In “Incandescent,” the voices behind the poems are passionate. They don’t over-rationalize humanity or pan its essence through long-winded metaphors. Sometimes they’re overcome with uncontrollable emotion. Sometimes they can’t say anything at all. Sometimes they find fire and life in the unexpected, in a slosh of memory, in the cycles of the natural world.
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For a limited time, when you purchase an annual Digital Subscription to the Arkansas Times, you’ll have your choice of a one-year subscription to the Oxford American magazine or a six-month concert membership to the Arkansas Symphony Orchestra.
"Memphysema" really does capture buzz of energy and excitement the band possessed in those days. As a re-introduction to Ho-Hum 25 years on, few bands or fans could ask for anything better.
Former Nylon Editor-in-Chief Gabrielle Korn told Thursday night's audience that representation of people of color, size inclusivity and an emphasis on sustainability were already emerging as elements in the Arkansas designers' collections, a welcome departure from the hegemony still largely present in many elements of New York Fashion Week.
Maybe it was Jett’s long-sharpened road-dog skills or her devoted vegetarian diet, or whatever soothing tonic was in Ann Wilson’s ceramic coffee cup, but neither showed a shred of evidence of vocal atrophy, and both were surrounded by the kind of musicians and engineers who can make their music work in a stadium setting.
We note the passing of Bud Kenny, founder of the long-tenured Wednesday Night Poetry sessions in Hot Springs.
Arkansas lost 31-27, and acquitted itself very well on the heels of the humiliation it just sustained against San Jose State. Alas, the team yet again could. not. freaking. FINISH. If this program needs a profound “culture change,” then yet another winnable game turned into an actual loss is not the ticket there.
Jesse Burks puts his knowledge of the human body to use as a talented foot surgeon — and in his budding career as a filmmaker.
How Little Rock designer Korto Momolu brought a weed-inspired collection to New York Fashion Week.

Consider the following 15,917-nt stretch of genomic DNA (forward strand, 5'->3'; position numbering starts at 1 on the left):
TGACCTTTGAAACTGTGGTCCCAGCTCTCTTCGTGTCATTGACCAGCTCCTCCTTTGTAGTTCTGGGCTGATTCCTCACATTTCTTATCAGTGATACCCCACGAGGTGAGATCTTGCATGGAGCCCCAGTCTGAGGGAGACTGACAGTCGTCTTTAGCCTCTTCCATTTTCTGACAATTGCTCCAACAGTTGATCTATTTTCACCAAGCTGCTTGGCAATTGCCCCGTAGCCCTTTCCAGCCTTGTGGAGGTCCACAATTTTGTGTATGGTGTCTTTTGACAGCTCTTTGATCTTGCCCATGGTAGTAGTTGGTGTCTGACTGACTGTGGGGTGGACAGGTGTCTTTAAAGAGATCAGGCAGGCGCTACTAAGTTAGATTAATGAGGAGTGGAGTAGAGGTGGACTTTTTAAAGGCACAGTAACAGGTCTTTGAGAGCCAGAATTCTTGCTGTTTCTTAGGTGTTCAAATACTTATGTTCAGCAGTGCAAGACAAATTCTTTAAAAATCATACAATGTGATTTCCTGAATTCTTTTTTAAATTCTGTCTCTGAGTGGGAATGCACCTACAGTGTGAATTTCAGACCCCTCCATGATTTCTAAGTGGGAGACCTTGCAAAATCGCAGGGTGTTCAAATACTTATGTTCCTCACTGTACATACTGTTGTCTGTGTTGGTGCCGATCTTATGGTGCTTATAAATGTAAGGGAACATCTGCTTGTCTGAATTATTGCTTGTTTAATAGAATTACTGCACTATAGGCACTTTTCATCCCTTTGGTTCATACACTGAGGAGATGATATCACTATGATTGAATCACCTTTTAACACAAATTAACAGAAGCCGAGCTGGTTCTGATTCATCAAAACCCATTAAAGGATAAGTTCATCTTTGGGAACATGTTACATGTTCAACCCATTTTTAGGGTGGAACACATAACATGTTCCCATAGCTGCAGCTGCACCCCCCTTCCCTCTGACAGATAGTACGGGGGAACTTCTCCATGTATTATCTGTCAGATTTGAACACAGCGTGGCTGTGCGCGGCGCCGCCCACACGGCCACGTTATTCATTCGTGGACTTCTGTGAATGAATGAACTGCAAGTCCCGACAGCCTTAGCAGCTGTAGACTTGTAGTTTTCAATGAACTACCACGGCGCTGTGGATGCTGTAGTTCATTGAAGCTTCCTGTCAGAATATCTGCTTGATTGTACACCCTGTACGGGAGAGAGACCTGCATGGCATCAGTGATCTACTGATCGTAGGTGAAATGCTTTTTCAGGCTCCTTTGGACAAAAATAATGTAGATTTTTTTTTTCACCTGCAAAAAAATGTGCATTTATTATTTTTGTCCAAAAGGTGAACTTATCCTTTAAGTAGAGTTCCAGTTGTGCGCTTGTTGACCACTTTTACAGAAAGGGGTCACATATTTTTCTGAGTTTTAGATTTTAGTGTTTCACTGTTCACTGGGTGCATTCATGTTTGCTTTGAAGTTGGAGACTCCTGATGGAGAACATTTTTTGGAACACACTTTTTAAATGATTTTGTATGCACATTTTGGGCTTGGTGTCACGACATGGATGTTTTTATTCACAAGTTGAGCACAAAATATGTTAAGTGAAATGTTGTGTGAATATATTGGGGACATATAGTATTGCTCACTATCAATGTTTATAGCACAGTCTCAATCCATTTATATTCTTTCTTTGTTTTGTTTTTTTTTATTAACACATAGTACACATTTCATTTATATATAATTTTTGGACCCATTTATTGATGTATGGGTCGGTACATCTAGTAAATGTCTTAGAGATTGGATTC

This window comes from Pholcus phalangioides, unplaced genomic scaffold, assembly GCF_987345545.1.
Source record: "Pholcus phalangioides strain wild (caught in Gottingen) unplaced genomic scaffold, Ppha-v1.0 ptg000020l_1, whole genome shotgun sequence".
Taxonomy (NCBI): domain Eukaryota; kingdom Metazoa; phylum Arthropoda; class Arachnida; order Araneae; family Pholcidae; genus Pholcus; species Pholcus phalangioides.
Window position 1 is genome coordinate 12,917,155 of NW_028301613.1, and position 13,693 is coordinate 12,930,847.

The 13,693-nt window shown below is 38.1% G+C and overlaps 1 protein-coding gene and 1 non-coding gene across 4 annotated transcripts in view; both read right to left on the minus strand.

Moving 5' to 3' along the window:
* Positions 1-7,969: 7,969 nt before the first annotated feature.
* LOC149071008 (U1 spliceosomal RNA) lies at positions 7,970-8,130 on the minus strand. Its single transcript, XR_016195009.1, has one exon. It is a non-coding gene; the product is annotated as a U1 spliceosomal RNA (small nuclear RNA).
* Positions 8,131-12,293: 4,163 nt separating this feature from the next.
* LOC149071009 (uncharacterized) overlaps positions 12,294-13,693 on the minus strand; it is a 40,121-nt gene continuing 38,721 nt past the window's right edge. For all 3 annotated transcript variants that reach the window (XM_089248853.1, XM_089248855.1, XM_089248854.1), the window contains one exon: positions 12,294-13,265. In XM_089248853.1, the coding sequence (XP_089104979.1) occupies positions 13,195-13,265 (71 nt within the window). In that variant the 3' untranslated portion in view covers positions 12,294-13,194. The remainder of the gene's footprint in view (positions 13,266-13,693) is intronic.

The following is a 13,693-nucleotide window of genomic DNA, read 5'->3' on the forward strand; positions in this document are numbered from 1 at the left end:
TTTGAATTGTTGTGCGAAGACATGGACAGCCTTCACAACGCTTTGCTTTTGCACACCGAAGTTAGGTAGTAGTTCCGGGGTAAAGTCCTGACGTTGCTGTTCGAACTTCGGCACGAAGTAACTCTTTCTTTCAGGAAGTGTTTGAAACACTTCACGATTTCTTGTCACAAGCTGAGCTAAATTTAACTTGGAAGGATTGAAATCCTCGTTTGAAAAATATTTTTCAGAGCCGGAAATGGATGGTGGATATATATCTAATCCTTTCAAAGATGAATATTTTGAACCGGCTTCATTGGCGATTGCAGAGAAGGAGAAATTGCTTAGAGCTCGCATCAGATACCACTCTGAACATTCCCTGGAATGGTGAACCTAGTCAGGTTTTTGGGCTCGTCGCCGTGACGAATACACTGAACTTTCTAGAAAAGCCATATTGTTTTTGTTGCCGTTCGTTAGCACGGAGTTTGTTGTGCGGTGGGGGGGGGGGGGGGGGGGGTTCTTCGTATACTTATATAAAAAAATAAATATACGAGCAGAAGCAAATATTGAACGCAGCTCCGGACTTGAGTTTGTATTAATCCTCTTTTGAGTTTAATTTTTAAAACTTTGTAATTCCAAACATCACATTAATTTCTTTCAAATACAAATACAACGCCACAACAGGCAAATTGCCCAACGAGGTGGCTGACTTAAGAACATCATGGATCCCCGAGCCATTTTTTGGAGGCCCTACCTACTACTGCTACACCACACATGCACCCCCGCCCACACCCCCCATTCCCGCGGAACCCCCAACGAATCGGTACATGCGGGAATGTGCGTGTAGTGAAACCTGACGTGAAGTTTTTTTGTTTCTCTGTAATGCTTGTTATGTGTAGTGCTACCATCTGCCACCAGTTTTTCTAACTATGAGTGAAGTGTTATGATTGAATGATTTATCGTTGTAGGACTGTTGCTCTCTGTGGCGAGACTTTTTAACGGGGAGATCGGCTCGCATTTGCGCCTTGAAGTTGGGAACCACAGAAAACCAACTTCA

Ahead of Lethem’s visit to Arkansas as one of UA Fayetteville's 2018-19 2019-20 McIlroy Family Visiting Professors, we spoke to him about his love of used bookshops — he spent years working in them — gentrification, and what the election of Trump says about us as a society.
M'Shay Victoria Foster — also known as Joel Little — is a Little Rock native and the winner of Miss Gay Diamond America 2019, a regional competition and a preliminary to the Miss Gay America pageant. Now living outside of Dallas, Foster is competing in the MGA pageant for the fourth time next week, and M'Shay thinks this may be her year to take it all.
We asked Shea Childs — professional midwife and Board Director at Low Key Arts — to tell us what she's listening to. Here's her playlist, "Once Upon A Time in America."
A round-up of a few favorites that have crossed our desks lately from Arkansas musicians.
Performance Today named Falletta the 2019 Woman of the Year, heralding her quiet, systematic dismantling of the "male maestro" stereotype, her flawless technique and her "scintillating and sensual rendition of Rimsky-Korsakov's 'Scheherazade,' " the very piece she'll conduct this weekend with the Arkansas Symphony Orchestra.
Just do it already, Hunter. How could it possibly be any more disastrous than retaining this guy another minute?
"That’s why it’s so important to open the floor to everyone, to make a space for queer art — everyone has a story but not everyone will share it if they are not seen first," Pennington said. "If we nurture this community we have, if we can be brave in that way, what I hope most: more queer people will stay."
From Deadline today comes news that Ashlie Atkinson — a Little Rock native and Hendrix College grad who appeared in Spike Lee's "BlacKkKlansman" — will be cast on USA Network's "Mr. Robot."
The program appears absolutely lifeless, and I’ll stop short of saying “is already lifeless.” It has been consumed by a pervasive apathy that has been a byproduct of decades — not just years, mind you — of asinine personnel decisions followed by pecuniary choices that resemble a young child flailing about it in a toy store with a fistful of saved money that the kiddo cannot WAIT to irrationally spend. Reynolds Razorback Stadium has never been more expansive and impressive, and yet has had the paradoxical misfortune of never feeling so empty.
How Conway native Erin Enderlin's tunes have landed on the lips of Reba McEntire, Terry Clark, Randy Travis and Lee Ann Womack — and where Enderlin's going from here.
We talk with Arkansas Times Film Series curator Omaya Jones about Fernando Meirelles and Kátia Lund's 2002 Academy Award-nominated crime film "City of God," next up in our screening series.
"I always wanted to play Frankenfurter," Bostwick told us. "But I think everybody does because he’s such a combination of masculinity and surety, meanness. He was compassionless. He was selfish. He was all about him. Basically, he was Donald Trump. It was always, 'I’m the greatest, look at me.' "